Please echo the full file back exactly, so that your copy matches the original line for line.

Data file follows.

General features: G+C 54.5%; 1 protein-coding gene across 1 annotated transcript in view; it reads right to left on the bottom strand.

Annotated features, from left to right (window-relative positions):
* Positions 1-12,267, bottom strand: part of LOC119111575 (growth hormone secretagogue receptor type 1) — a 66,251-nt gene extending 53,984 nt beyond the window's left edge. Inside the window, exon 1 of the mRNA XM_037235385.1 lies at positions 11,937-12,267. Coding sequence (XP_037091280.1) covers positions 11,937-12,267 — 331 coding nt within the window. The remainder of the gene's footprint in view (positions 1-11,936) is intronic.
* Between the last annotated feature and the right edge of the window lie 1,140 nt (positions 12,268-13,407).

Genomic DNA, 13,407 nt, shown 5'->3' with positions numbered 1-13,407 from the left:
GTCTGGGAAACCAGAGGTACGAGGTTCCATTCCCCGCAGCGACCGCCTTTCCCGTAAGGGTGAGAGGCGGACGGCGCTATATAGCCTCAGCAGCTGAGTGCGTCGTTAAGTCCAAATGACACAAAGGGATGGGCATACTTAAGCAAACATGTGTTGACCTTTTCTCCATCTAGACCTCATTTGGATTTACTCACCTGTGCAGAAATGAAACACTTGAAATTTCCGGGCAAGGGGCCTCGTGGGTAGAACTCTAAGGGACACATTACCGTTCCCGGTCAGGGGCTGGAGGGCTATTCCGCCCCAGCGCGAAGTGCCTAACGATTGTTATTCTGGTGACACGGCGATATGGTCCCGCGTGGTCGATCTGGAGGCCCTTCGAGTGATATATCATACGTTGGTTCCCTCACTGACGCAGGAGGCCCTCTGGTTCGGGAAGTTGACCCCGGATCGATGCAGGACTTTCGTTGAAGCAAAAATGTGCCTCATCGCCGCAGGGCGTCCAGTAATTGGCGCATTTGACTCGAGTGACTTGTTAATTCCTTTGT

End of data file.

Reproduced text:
General features: G+C 54.5%; 1 protein-coding gene across 1 annotated transcript in view; it reads right to left on the bottom strand.

Annotated features, from left to right (window-relative positions):
* Positions 1-12,267, bottom strand: part of LOC119111575 (growth hormone secretagogue receptor type 1) — a 66,251-nt gene extending 53,984 nt beyond the window's left edge. Inside the window, exon 1 of the mRNA XM_037235385.1 lies at positions 11,937-12,267. Coding sequence (XP_037091280.1) covers positions 11,937-12,267 — 331 coding nt within the window. The remainder of the gene's footprint in view (positions 1-11,936) is intronic.
* Between the last annotated feature and the right edge of the window lie 1,140 nt (positions 12,268-13,407).

Genomic DNA, 13,407 nt, shown 5'->3' with positions numbered 1-13,407 from the left:
GTCTGGGAAACCAGAGGTACGAGGTTCCATTCCCCGCAGCGACCGCCTTTCCCGTAAGGGTGAGAGGCGGACGGCGCTATATAGCCTCAGCAGCTGAGTGCGTCGTTAAGTCCAAATGACACAAAGGGATGGGCATACTTAAGCAAACATGTGTTGACCTTTTCTCCATCTAGACCTCATTTGGATTTACTCACCTGTGCAGAAATGAAACACTTGAAATTTCCGGGCAAGGGGCCTCGTGGGTAGAACTCTAAGGGACACATTACCGTTCCCGGTCAGGGGCTGGAGGGCTATTCCGCCCCAGCGCGAAGTGCCTAACGATTGTTATTCTGGTGACACGGCGATATGGTCCCGCGTGGTCGATCTGGAGGCCCTTCGAGTGATATATCATACGTTGGTTCCCTCACTGACGCAGGAGGCCCTCTGGTTCGGGAAGTTGACCCCGGATCGATGCAGGACTTTCGTTGAAGCAAAAATGTGCCTCATCGCCGCAGGGCGTCCAGTAATTGGCGCATTTGACTCGAGTGACTTGTTAATTCCTTTGT